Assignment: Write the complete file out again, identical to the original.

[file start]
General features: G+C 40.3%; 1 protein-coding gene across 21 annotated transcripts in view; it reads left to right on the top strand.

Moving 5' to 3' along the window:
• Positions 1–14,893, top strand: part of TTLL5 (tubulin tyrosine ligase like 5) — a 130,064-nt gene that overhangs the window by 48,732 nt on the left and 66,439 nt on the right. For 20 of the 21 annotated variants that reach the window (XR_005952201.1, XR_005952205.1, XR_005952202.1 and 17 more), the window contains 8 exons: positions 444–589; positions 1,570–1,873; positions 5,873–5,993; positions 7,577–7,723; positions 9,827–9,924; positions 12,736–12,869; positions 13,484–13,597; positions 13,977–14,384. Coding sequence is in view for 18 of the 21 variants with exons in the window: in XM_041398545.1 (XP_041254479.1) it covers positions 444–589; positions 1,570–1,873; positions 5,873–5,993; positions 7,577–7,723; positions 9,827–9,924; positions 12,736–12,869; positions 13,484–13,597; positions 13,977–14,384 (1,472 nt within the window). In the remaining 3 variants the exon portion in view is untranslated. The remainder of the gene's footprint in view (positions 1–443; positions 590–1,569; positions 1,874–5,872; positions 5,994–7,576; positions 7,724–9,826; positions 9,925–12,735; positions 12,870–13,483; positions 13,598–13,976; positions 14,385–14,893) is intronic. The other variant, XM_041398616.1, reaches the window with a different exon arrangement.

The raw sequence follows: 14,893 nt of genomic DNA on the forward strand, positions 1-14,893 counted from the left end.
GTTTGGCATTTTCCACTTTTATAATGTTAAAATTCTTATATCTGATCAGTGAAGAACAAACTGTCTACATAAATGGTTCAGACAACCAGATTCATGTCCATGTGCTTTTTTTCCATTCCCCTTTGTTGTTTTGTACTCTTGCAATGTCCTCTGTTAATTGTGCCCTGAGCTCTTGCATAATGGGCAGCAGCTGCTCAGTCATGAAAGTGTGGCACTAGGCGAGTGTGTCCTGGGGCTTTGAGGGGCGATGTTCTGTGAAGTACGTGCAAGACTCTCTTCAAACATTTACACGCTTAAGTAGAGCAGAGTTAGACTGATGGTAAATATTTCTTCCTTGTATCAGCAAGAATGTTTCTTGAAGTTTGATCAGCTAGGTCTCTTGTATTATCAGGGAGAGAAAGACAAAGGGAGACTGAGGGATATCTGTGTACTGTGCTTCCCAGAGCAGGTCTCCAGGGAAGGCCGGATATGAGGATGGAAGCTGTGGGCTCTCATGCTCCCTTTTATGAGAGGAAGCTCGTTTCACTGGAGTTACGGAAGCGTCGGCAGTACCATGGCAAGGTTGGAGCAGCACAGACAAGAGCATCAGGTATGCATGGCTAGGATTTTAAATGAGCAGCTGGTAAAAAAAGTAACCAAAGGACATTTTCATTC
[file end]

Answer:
General features: G+C 40.3%; 1 protein-coding gene across 21 annotated transcripts in view; it reads left to right on the top strand.

Moving 5' to 3' along the window:
• Positions 1–14,893, top strand: part of TTLL5 (tubulin tyrosine ligase like 5) — a 130,064-nt gene that overhangs the window by 48,732 nt on the left and 66,439 nt on the right. For 20 of the 21 annotated variants that reach the window (XR_005952201.1, XR_005952205.1, XR_005952202.1 and 17 more), the window contains 8 exons: positions 444–589; positions 1,570–1,873; positions 5,873–5,993; positions 7,577–7,723; positions 9,827–9,924; positions 12,736–12,869; positions 13,484–13,597; positions 13,977–14,384. Coding sequence is in view for 18 of the 21 variants with exons in the window: in XM_041398545.1 (XP_041254479.1) it covers positions 444–589; positions 1,570–1,873; positions 5,873–5,993; positions 7,577–7,723; positions 9,827–9,924; positions 12,736–12,869; positions 13,484–13,597; positions 13,977–14,384 (1,472 nt within the window). In the remaining 3 variants the exon portion in view is untranslated. The remainder of the gene's footprint in view (positions 1–443; positions 590–1,569; positions 1,874–5,872; positions 5,994–7,576; positions 7,724–9,826; positions 9,925–12,735; positions 12,870–13,483; positions 13,598–13,976; positions 14,385–14,893) is intronic. The other variant, XM_041398616.1, reaches the window with a different exon arrangement.

The raw sequence follows: 14,893 nt of genomic DNA on the forward strand, positions 1-14,893 counted from the left end.
GTTTGGCATTTTCCACTTTTATAATGTTAAAATTCTTATATCTGATCAGTGAAGAACAAACTGTCTACATAAATGGTTCAGACAACCAGATTCATGTCCATGTGCTTTTTTTCCATTCCCCTTTGTTGTTTTGTACTCTTGCAATGTCCTCTGTTAATTGTGCCCTGAGCTCTTGCATAATGGGCAGCAGCTGCTCAGTCATGAAAGTGTGGCACTAGGCGAGTGTGTCCTGGGGCTTTGAGGGGCGATGTTCTGTGAAGTACGTGCAAGACTCTCTTCAAACATTTACACGCTTAAGTAGAGCAGAGTTAGACTGATGGTAAATATTTCTTCCTTGTATCAGCAAGAATGTTTCTTGAAGTTTGATCAGCTAGGTCTCTTGTATTATCAGGGAGAGAAAGACAAAGGGAGACTGAGGGATATCTGTGTACTGTGCTTCCCAGAGCAGGTCTCCAGGGAAGGCCGGATATGAGGATGGAAGCTGTGGGCTCTCATGCTCCCTTTTATGAGAGGAAGCTCGTTTCACTGGAGTTACGGAAGCGTCGGCAGTACCATGGCAAGGTTGGAGCAGCACAGACAAGAGCATCAGGTATGCATGGCTAGGATTTTAAATGAGCAGCTGGTAAAAAAAGTAACCAAAGGACATTTTCATTC